• Include cereal rich foods such as wholemeal, multi-grain or seeded breads, brown rice or pasta. Athletes who are training for endurance activities need to maintain a high carbohydrate diet to support their energy needs and help their body to recover efficiently.
  • Eat a wide variety of fruits and vegetables throughout the day - the more colour the better.

Tuesday, 15 April 2014

Dear Asafa, ...

Last week it was announced that Jamaican sprinter and former world record holder Asafa Powell, was banned from competition for 18 months after testing positive for Oxiforan, a banned substance.  Powell claimed that the source of the substance was a nutritional supplement, which was given to him by his trainer, and which did not list Oxiforan as an ingredient.

Powel, his lawyer, and his agent, claim that he is innocent.  In this public letter to Asafa, I point out how he isn’t innocent, irrespective of whether or not he intended to cheat.

Dear Mr Powell,

While I may have been the first to cheer you on at a major championship, and hope that you might finally fulfil the potential that your fast times indicated, I have now lost all admiration for you as both an athlete and a person.  You have clearly broken the rules, so, in the words of Kim Collins, ‘man up’ and accept your punishment. 

As a lesson to you for the future (no doubt you’ll be like all the other cheats and won’t go away), and for other athletes who want to take the ‘I didn’t mean to cheat’ route, I just wanted to point out a few things that you should already have known.
  1. Strict Liability – An athlete, and only an athlete is responsible for what is found in his or her body.  If you’re going through airport security and a gun is found in your bag, blaming someone else isn’t going to do you much good.  Similarly, you should be vigilant about what is going into your body, and don’t go blaming coaches, trainers, parents, agents, doctors, dogs or baby sitters when a banned substance is found in your body.
  2. Nutrition supplements aren’t regulated, and the ingredient list should be taken with a pinch of salt.  The nandrolone scandal, now almost 20 years old, should have been a lesson to athletes that they can’t trust nutrition supplement producers.  We get that you don’t work in a supplement factory (I’m don’t know of any top level athlete that does), but surely you’ve heard other athletes blame positive tests on supplements they were taking?
  3. If a supplement claims to be ‘mind-bending’, as Epiphany D1 does, it’s probably not something you should be taking.  Having said that, if the supplement is called Epiphany D1, it’s probably not something you take to make up for not eating your greens.  Other things which the supplement claims to do include enhancing focus, attentiveness, short term and long term memory and vision, speeding up auditory and spatial thought processing, and optimising motor coordination.  On reading these benefits, would the word ‘stimulant’ not immediately pop into your head?  Think again about what the supplement claims to do – surely this is performance enhancement that if not illegal, is immoral.
  4. You benefited from a banned substance – there’s no denying that.  You should have to serve some punishment one those grounds alone.
  5. Nutritional supplements are generally a waste of money, and if not, they probably contain banned substances that they don’t list.  Try eating a balanced diet, and stop trying to get an unfair advantage.
  6. Next time you’re tested, try listing all the supplements and medications you’re taking on the doping form.  If there’s too many to remember, consider point 5 again.
  7. Jamaican charm may get you a long way with the ladies, but it won’t get you out of sticky doping situations, nor will pretending to be stupid.
For me, only one question remains: was 18 months long enough?

That is all.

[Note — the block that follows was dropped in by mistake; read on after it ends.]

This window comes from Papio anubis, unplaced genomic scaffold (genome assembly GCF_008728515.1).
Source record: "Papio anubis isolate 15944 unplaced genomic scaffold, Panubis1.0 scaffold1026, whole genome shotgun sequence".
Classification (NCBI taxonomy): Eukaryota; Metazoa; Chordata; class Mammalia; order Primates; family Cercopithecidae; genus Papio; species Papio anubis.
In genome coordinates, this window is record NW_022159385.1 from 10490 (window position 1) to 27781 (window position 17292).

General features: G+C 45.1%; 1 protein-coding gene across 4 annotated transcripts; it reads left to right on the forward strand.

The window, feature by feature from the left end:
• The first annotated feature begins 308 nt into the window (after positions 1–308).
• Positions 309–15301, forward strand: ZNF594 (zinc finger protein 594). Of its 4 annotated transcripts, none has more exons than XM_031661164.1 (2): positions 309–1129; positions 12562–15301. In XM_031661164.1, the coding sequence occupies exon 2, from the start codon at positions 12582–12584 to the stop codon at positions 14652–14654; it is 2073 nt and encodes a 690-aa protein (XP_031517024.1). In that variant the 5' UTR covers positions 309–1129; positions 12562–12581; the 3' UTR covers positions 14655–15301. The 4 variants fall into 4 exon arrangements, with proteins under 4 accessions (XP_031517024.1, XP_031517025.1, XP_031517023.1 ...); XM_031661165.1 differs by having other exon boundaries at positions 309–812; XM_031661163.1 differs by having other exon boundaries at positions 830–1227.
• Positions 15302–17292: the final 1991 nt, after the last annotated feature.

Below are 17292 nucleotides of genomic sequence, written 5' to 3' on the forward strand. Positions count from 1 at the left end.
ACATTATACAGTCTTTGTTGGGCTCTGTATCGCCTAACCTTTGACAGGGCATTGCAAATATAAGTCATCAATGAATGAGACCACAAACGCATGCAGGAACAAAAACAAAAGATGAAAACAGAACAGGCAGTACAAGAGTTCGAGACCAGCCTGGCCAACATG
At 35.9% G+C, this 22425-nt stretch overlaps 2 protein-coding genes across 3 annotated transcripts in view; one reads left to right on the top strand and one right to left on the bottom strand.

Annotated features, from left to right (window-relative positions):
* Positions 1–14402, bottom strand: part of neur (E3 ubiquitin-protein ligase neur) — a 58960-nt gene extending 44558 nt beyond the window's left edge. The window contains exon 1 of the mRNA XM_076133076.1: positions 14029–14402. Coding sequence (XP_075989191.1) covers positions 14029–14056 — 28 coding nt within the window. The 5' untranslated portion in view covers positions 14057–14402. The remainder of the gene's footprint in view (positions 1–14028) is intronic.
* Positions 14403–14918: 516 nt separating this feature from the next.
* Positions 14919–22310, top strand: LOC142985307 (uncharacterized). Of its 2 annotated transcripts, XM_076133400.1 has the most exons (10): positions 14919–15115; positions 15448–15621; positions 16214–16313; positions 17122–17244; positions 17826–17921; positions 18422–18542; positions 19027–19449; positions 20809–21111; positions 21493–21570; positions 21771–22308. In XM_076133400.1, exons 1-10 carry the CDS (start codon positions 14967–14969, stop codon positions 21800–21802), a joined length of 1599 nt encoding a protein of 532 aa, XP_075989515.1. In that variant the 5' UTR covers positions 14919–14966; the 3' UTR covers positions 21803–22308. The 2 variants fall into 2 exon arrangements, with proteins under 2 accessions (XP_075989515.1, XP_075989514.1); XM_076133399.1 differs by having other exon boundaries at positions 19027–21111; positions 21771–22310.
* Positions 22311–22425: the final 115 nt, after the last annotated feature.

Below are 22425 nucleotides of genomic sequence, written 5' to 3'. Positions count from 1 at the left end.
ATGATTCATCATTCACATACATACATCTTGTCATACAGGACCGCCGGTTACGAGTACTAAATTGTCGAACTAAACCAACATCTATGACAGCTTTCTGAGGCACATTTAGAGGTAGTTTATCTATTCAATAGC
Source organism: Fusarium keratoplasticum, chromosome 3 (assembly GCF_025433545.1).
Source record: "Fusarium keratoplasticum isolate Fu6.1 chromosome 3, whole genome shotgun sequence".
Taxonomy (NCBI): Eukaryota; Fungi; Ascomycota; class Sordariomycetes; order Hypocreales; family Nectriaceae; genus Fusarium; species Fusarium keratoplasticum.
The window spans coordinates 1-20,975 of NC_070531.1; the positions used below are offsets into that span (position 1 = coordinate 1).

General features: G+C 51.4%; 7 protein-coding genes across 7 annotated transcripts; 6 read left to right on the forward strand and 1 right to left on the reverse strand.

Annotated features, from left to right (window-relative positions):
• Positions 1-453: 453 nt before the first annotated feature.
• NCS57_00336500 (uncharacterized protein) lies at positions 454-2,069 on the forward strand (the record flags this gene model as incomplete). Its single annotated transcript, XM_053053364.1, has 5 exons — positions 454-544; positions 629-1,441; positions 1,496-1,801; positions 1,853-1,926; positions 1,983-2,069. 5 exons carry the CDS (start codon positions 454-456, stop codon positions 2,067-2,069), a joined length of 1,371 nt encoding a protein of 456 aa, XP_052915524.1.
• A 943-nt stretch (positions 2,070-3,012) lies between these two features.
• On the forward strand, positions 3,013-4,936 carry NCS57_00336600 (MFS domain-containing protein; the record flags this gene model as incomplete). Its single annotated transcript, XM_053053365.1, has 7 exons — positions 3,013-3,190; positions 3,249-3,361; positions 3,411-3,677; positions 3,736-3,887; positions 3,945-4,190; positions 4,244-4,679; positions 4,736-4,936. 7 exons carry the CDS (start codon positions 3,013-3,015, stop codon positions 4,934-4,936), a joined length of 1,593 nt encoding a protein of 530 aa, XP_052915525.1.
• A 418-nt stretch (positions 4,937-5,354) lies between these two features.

Elizabeth Egan
(for drug free sport)

p.s. This advice is free.  No need to thank me.  Similar advice is available on the WADA website.

Wednesday, 9 April 2014

Branched Chain Amino Acids

When you type Branch Chain Amino Acids (BCAA) into a search engine, immediately a number of different brands of supplements pop up suggesting their benefits, mainly to the weight training athletes with their immediate claims being that they:

·         Maintain lean tissue
·         Preserve stores of glycogen
·         Prevent tissue breakdown during training

What are BCAA?
Amino Acids are known as the building blocks for skeletal muscles, enzymes, hormones and other proteins which are necessary for the optimum functioning of the body. Of these amino acids there are both essential and non-essential, with essential amino acids being those which must be ingested by the body through the diet. There are eight known amino acids which can be found in dairy, poultry, eggs, beef and pork, and soy protein for a vegetarian source. The essential amino acids valine, leucine and isoleucine are known as BCAA’s and are thought to be metabolized differently to other amino acids by being taken up by the skeletal muscle rather than the liver to contribute to the energy production, this means they can be quickly depleted.

There are many thoughts as to how BCAA’s within the diet or supplementation can help towards athletic performance the main theory is through Central Fatigue.

Central Fatigue Theory- Prolonged exercise lowers BCAA plasma concentration through oxidation of the amino acids with an increase in plasma free fatty acid concentration from fat oxidation. This creates a cascade effect which ultimately leads to an increase in free tryptophan levels in the brain which can be converted into serotonin. Serotonin can have a negative effect on mood and therefore compromise athletic performance through the feeling of fatigue.

There are two theories in which this can happen:
  • During the latter stages of prolonged exercise when there is low blood sugar- this stimulates the body to find glucose from non-carbohydrate sources and BCAA are broken down and used as a fuel source. This creates a reduction BCAA/Tryptophan ratio leaving a higher level of tryptophan to enter the brain and convert to serotonin.
  • FFA’s are broken down in higher amounts as glycogen depletion and fat oxidation increases. This creates more competition between Tryptophan and FFA’s to free albumin site and can therefore increase the amount of free tryptophan to cross the blood-brain barrier which can be converted to serotonin.